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Why are there so few Muslim terrorists? With more than a billion Muslims in the world-many of whom supposedly hate the West and ardently desire martyrdom-why don't we see terrorist attacks every day? Where are the missing martyrs? These questions may seem counterintuitive, in light of the death and devastation ...
The Missing Martyrs: Why Are There So Few Muslim Terrorists?
Why are there so few Muslim terrorists? With more than a billion Muslims in the world-many of whom supposedly hate the West and ardently desire martyrdom-why don't we see terrorist attacks every day? Where are the missing martyrs? These questions may seem counterintuitive, in light of the death and devastation that terrorists have wrought around the world. But the scale of violence, outside of civil war zones, has been far lower than the waves of attacks that the world feared in the wake of 9/11. Terrorists' own publications complain about Muslims' failure to join their cause. The Missing Martyrs draws on government sources and revolutionary publications, public opinion surveys and election results, historical documents and in-depth interviews with Muslims in the Middle East and around the world to examine barriers to terrorist recruitment, including liberal Islam, revolutionary rivalries, and an inelastic demand for U.S. foreign policy. This revised edition, updated to include the self-proclaimed Islamic State, concludes that fear of terrorism should be brought into alignment with the actual level of threat, and that government policies and public opinion should be based on evidence rather than alarmist hyperbole.
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31.450000 USD

The Missing Martyrs: Why Are There So Few Muslim Terrorists?

by Charles Kurzman
Hardback
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The Church of Scientology is one of the most recognizable American-born new religions, but perhaps the least understood. With academic and popular interest on the rise, many books have been written about Scientology and surely more will follow. Although academics have begun to pay more attention to Scientology, the subject ...
Among the Scientologists: History, Theology, and Praxis
The Church of Scientology is one of the most recognizable American-born new religions, but perhaps the least understood. With academic and popular interest on the rise, many books have been written about Scientology and surely more will follow. Although academics have begun to pay more attention to Scientology, the subject has received remarkably little qualitative attention. Indeed, no work has systematically addressed such questions as: what do Scientologists themselves have to say about their religion's history, theology, and practices? How does Scientology act as a religion for them? What does lived religion look like for a Scientologist? This is not so much a book about the Church of Scientology, its leaders, or its controversies, as it is a compilation of narratives and histories based on the largely unheard or ignored perspectives of Scientologists themselves. Drawing on six years of interviews, fieldwork, and research conducted among members of the Church of Scientology, this groundbreaking work examines features of the new religion's history, theology, and praxis in ways that move discussion beyond apostate-driven and expose accounts.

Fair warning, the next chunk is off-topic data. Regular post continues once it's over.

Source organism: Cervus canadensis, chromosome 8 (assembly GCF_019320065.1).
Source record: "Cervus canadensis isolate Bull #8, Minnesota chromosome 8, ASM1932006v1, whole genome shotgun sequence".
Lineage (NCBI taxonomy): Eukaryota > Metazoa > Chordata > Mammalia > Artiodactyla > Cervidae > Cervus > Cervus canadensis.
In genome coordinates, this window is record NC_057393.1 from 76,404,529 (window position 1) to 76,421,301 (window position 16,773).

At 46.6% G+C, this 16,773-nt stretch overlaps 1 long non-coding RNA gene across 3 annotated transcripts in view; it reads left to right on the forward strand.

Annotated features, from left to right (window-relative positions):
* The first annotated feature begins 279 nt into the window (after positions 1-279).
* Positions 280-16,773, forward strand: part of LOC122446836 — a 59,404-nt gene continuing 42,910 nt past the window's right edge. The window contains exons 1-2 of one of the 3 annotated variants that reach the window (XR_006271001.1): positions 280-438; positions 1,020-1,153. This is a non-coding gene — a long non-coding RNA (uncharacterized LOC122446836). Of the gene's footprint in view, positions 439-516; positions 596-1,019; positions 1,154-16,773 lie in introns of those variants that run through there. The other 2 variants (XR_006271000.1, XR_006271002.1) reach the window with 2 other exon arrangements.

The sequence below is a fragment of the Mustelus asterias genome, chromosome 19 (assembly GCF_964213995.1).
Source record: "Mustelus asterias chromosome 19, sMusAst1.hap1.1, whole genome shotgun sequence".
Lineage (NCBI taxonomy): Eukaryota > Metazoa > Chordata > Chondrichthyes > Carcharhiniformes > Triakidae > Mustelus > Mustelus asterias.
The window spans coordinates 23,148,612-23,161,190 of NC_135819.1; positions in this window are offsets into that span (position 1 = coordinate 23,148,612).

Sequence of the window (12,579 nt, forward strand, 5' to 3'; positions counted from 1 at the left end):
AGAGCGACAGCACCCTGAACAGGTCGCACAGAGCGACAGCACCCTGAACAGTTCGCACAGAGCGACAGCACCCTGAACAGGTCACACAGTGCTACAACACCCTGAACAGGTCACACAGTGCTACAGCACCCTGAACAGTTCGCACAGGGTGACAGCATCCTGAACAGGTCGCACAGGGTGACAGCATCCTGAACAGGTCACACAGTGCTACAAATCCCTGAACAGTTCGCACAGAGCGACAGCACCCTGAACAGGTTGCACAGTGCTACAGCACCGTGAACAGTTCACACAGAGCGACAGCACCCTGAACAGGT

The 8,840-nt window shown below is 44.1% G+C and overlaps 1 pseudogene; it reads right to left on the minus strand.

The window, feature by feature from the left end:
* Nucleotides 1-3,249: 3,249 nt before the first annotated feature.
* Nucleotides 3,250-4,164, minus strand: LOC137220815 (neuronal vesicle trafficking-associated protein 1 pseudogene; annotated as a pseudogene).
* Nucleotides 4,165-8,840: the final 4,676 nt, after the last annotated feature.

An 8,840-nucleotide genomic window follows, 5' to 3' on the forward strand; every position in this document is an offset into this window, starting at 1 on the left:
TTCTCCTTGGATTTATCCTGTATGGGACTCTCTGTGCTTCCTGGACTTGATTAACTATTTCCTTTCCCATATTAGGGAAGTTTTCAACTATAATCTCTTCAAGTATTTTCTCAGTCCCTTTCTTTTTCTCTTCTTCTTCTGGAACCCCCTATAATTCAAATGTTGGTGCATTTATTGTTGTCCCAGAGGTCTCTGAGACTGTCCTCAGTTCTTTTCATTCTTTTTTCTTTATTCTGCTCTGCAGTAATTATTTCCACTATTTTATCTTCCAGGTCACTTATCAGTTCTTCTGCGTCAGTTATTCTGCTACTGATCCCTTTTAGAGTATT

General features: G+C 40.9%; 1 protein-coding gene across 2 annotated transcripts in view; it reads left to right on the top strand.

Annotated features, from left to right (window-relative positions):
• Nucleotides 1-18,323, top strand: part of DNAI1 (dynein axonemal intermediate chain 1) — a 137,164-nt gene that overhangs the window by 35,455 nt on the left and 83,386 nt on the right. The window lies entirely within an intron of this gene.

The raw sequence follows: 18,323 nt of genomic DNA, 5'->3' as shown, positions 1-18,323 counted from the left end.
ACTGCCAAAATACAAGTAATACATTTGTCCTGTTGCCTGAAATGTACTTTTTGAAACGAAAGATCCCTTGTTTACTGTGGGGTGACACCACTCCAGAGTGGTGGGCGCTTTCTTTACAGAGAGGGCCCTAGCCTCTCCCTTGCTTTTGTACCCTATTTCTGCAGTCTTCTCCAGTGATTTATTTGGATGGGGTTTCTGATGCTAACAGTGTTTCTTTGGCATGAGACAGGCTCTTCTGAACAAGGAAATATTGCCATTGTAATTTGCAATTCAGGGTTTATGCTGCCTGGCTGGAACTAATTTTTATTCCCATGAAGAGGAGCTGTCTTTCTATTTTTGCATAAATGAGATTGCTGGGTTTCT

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47.250000 USD
Hardback
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Irreverence and the Sacred brings together some of the most cutting edge, interdisciplinary, and international scholars working today in order to debate key issues in the critical and comparative study of religion. The project is inspired in large part by the work of Bruce Lincoln, whose influential and wide-ranging scholarship ...
Irreverence and the Sacred: Critical Studies in the History of Religions
Irreverence and the Sacred brings together some of the most cutting edge, interdisciplinary, and international scholars working today in order to debate key issues in the critical and comparative study of religion. The project is inspired in large part by the work of Bruce Lincoln, whose influential and wide-ranging scholarship has consistently posed challenging, provocative, and often-irreverent questions that have really pushed the boundaries of the field of religious studies in important, sometimes controversial ways. Retracing the history of the discipline of religious studies, Lincoln argues that the field has tended to champion a validating, feel-good approach to religion, rather than posing more critical questions about religious claims to authority and their role in history, politics, and social change. A critical approach to the history of religions, he suggests, would focus on the human, temporal, and material aspects of phenomena that are claimed to have a superhuman, eternal, or transcendent status. This volume takes up Lincoln's challenge to do better, by engaging in critical analyses of four key themes in the study of religion: myth, ritual, gender, and politics. The book also interrogates the politics of scholarship itself, critically examining the relations of power and material interests at work in the study as well as the practice of religion. The scholars involved in this project include not only some of the most important figures in the American study of religion-such as Wendy Doniger, Russell McCutcheon, Ivan Strenski, and Lincoln himself-but also European scholars whose work is hugely influential overseas but not as well known in the U.S.-such as Stefan Arvidsson, Claude Calame, Nicolas Meylan, and others.